Fr. Michael P. Orsi—a research fellow and scholar at Ave Maria University in Florida— makes some observations about what Francis can change, and what he can’t:
Church discipline is the rules the church enforces for the good of her members. These often have a long history and must not be tampered with lightly. However, they can be changed for the good of the community. The ancient demand that priests in the Western church be bound by celibacy is just such an example. As Archbishop of Buenos Aires, Francis, then Cardinal Bergoglio, in a book ON HEAVEN AND EARTH, which recorded his conversations with a rabbi said, celibacy “is a matter of discipline, not of faith. It can change.” He further noted that this discussion is often brought about by “pragmatism”, based on the loss of manpower and perhaps cultural reasons.
With a return to respect for the needs of local churches the celibacy issue may once again be in play. A bishop may believe that providing the Eucharist is more important than the discipline of celibacy. This is known as epikeia. It is a theological principle whereby a higher law is recognized as taking precedence over a positive law for the sake of the common good. It is summed up in the words of Pope Gregory IX who said, “Necessity makes licit what is illicit.”
The non-viability of the ordination of women found in the Code of Cannon Law n.1024 may also be deemed a matter of discipline in the case of the diaconate. Because the church teaches that deacons do not share in the Order of Priesthood, which is irrevocably closed to women, deaconesses may be a possibility, especially since they existed in the early church.
The problem, however, is that the role deaconesses played in the early Church is spurious. And, unlike the celibacy requirement which only came about in the West in fits and starts for the first millennium and has been always optional in the Eastern Church, deaconesses disappeared during the ante-Nicene period (325 AD).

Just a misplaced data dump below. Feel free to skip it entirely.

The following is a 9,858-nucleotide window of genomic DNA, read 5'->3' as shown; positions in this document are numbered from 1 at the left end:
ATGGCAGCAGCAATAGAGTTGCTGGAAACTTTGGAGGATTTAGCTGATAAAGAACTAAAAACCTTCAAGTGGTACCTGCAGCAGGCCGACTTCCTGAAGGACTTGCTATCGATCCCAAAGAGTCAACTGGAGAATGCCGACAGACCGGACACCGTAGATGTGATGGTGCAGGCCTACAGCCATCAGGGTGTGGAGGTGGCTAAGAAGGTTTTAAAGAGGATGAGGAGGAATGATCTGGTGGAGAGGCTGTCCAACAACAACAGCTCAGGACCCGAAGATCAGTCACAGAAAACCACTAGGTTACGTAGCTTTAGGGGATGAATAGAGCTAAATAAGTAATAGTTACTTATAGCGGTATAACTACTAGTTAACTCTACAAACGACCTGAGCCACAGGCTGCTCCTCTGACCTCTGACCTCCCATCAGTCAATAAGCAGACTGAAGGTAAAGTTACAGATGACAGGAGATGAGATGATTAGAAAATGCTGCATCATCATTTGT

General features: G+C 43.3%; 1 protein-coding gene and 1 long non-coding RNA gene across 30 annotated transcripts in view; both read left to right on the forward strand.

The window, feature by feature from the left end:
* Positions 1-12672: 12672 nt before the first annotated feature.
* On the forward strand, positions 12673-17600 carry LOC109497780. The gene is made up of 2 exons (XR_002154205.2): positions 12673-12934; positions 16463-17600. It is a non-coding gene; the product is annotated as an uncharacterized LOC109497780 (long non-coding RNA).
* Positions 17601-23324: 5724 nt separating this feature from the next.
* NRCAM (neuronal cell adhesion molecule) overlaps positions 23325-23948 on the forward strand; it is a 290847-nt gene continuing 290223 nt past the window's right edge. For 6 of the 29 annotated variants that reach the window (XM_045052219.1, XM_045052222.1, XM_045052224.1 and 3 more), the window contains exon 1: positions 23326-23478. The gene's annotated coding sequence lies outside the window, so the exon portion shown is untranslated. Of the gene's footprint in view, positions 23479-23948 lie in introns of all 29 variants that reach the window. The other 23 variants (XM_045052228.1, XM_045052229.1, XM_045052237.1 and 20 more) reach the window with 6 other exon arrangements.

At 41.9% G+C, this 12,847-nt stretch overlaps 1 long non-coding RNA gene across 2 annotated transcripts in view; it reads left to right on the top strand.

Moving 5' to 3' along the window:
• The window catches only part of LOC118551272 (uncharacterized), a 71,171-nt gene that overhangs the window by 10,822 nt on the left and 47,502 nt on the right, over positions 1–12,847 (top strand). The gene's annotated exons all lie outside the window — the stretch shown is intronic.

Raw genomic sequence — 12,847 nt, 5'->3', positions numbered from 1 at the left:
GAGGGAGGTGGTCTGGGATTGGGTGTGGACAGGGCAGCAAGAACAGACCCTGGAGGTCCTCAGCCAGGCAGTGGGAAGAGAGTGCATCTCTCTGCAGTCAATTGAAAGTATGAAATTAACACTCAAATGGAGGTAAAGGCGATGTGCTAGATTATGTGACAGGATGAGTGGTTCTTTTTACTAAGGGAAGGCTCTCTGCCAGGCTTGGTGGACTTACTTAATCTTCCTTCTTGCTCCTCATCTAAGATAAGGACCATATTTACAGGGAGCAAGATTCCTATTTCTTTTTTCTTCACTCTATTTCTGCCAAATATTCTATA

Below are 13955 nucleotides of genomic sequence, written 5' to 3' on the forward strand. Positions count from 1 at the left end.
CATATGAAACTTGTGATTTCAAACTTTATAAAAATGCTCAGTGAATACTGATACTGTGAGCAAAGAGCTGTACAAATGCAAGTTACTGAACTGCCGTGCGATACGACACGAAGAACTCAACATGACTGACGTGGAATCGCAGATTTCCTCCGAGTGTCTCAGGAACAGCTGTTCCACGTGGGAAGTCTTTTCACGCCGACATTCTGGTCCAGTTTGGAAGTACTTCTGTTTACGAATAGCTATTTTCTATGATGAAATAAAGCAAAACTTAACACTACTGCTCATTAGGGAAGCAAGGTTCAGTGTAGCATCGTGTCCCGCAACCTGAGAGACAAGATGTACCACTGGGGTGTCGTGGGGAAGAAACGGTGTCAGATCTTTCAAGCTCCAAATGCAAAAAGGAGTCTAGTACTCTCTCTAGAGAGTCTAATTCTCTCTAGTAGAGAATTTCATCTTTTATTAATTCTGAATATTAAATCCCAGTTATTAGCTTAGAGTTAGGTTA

So, how will women deacons come about? Very similar to the way altar-girls did. After a long period of illicit ordinations and a barrage of appeals from bishops around the world, a Pope will submit the question to The Pontifical Council for the Interpretation of Texts which found no prohibition to altar-girls in The 1983 Code of Canon Law. The Council’s nihil obstat was used by Pope John Paul II to permit girls to serve Mass in 1994. This was a break with an ancient tradition almost 2000 years old which reserved the role of acolyte to men only. It set a dangerous precedent since it presumes that if an immemorial custom is not specifically prohibited it can be permitted. It is doubtful that any canonist or for that matter the Pope realized that the Code permitted altar-girls. The recognition of women as eligible for the deaconate will follow a similar path.This break with unwritten customary law is analogous to the current efforts to legitimize same-sex marriage. Many will contend that because it is not specifically outlawed in The Constitution or in state law, it is therefore permissible. The fact is that same-sex marriage is neither permitted nor prohibited because it was unimaginable to past generations. So too the case with female deacons.
In both of these areas change will begin at the grassroots and only gradually.
Check out the rest. The author makes some striking observations, mostly predicated on Pope Francis’ preferred title: “Bishop of Rome.”
UPDATE: In a related essay that looks at similar themes, Elizabeth Scalia gives us some healthy food for thought in this piece for OSV. Is Francis an agent of change or continuity? You decide.
And canon lawyer Ed Peters has a few thoughts, too. He’s not impressed:
Folks are free to predict, and even argue for, the end of celibacy and the ordination of women as deacons if they want, but those arguments must be made competently lest serious confusion be sown along the way. Fr. Michael Orsi’s recent essay “Reading the tea leaves” concerning these and related matters calls for several corrections.